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The Rising Threat of Nitazenes: The New Synthetic Opioids More Potent Than Fentanyl

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Mason Walker
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The Rising Threat of Nitazenes: The New Synthetic Opioids More Potent Than Fentanyl

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The opioid crisis continues to evolve, taking on a new and more dangerous face with the rise of nitazenes, a class of synthetic opioids. Notably more potent than fentanyl, nitazenes have been increasingly implicated in fatal overdoses in the U.S. and globally. These potent drugs, often produced in Mexico and China and then sold on the black market, have raised alarm among healthcare professionals and policymakers.

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The Emergence of Nitazenes

Originally developed in the 1950s as an alternative to morphine, nitazenes were never approved by the FDA. Yet, they have found their way into the illicit drug market and have been increasingly involved in deaths across the globe. Reports of fatalities involving nitazenes have been cropping up across the U.S., with notable increases in states like Tennessee and Colorado, and in the U.K., where 54 deaths were attributed to the drug in a recent six-month period.

The Danger of Nitazenes

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Nitazenes pose an exceptional risk due to their high potency, which is estimated to be ten times that of fentanyl. The risk of addiction and fatal overdose is significantly increased with nitazenes, and many substance use disorder treatment centers are not adequately prepared or aware of this emerging threat. Nitazenes have been found mixed into other drugs, such as MDMA and heroin, as well as counterfeit pills, adding to their danger. Overdose symptoms can vary, but often include loss of consciousness, skin turning blue or grey, snoring, and drowsiness.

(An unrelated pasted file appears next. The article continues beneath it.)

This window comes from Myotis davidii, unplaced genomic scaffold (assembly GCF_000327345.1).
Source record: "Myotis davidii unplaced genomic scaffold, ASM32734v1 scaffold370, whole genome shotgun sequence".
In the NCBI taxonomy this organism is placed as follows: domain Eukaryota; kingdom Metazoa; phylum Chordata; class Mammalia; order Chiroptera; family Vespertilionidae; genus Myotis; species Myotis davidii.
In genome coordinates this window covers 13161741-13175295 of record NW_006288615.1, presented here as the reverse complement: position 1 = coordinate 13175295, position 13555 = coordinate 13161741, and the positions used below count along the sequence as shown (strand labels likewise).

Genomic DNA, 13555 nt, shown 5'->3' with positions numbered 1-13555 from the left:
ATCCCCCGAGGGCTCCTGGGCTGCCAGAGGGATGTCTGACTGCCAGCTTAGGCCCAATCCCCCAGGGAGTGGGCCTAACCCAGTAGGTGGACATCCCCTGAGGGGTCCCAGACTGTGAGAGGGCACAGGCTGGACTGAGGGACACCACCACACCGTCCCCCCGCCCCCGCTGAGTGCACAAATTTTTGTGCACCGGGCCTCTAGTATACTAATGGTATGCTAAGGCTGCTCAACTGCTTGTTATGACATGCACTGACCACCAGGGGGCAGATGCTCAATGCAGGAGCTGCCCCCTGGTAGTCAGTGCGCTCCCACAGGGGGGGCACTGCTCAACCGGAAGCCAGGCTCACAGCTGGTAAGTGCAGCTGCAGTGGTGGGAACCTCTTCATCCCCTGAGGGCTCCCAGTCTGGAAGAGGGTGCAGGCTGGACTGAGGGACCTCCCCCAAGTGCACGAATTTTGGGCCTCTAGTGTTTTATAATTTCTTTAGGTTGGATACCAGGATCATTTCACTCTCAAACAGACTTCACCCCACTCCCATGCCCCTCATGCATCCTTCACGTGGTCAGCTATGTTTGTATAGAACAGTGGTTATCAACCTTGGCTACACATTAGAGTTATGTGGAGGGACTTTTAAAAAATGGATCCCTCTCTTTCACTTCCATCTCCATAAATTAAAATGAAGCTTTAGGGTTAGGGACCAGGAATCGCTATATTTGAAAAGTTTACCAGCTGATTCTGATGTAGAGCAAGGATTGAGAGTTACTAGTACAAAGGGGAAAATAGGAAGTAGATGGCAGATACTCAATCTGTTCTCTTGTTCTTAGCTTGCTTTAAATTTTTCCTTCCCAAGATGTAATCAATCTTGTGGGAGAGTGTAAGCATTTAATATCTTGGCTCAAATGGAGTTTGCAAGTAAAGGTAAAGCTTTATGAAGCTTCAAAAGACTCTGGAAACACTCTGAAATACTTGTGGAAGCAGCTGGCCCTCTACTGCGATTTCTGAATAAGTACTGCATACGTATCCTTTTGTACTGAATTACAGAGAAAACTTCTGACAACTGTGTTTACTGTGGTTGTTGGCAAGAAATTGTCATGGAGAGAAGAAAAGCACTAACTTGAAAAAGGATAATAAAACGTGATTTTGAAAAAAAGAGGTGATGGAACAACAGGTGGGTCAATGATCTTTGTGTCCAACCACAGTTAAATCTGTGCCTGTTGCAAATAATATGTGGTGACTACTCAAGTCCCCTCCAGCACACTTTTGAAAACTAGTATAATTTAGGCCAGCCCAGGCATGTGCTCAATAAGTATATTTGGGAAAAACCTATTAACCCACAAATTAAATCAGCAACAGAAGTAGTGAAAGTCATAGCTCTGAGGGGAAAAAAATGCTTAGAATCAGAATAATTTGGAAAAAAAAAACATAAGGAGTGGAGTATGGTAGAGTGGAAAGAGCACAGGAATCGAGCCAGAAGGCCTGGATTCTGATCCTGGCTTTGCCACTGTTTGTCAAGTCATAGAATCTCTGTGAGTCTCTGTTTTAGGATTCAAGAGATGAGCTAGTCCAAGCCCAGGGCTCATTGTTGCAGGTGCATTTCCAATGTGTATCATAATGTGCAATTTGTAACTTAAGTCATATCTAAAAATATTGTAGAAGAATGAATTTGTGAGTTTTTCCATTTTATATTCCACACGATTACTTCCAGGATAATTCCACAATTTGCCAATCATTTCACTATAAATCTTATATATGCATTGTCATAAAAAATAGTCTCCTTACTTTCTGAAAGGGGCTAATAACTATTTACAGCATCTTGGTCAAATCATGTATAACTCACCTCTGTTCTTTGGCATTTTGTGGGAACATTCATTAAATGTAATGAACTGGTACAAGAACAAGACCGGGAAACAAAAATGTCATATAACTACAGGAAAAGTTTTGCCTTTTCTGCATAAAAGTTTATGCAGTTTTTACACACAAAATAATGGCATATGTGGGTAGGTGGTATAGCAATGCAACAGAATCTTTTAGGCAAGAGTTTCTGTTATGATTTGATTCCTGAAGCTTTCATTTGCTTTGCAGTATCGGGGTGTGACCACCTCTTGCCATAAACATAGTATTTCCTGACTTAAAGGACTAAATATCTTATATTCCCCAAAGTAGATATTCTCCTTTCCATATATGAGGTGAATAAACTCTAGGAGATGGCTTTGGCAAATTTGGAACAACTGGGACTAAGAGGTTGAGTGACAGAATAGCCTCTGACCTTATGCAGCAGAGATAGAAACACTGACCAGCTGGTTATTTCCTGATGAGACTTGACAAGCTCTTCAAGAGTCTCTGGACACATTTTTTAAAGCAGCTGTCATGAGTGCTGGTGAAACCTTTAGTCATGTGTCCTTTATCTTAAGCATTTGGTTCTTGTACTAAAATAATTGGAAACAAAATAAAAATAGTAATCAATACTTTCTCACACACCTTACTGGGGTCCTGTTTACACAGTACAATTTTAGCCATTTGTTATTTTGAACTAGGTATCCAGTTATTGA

The Response to Nitazenes

The Department of Homeland Security's Strategy for Combating Illicit Opioids has interdicted significant amounts of fentanyl and synthetic drug precursor chemicals in the last five years. Alongside this, the Science and Technology Directorate (S&T) and the Chemical Security Analysis Center (CSAC) are researching opioids, focusing on synthetic versions like nitazenes. Efforts are being made to improve opioid detection and curb the flow of substances like fentanyl into the country.

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Despite these efforts, the problem of nitazenes persists. Access to these potent synthetic opioids remains, and regulatory scheduling of these drugs is often reactive and slow. Moreover, while nitazene overdoses can be reversed with the opioid overdose reversal agent naloxone, multiple doses are often required due to the drug's high potency.

The Call to Action

While healthcare professionals need to be aware of the rising tide of nitazene use and offer the necessary treatment to patients with opioid use disorder, the power to make a significant change lies with policymakers. An overhaul of the treatment system for opioid use disorder is needed, alongside a public health campaign to raise awareness about the threat of nitazenes.

Experts are also emphasizing the need for drug-checking services, particularly in places like Australia, where nitazenes have been detected in multiple jurisdictions. In response to recent hospitalizations linked to nitazenes, there have been renewed calls for pill testing at music festivals and other events.

The opioid crisis is a complex and evolving issue. With the emergence of nitazenes, it is clear that the strategies to combat it must also evolve. Policymakers, healthcare professionals, and the public must be aware of this escalating threat and take comprehensive action to address it.

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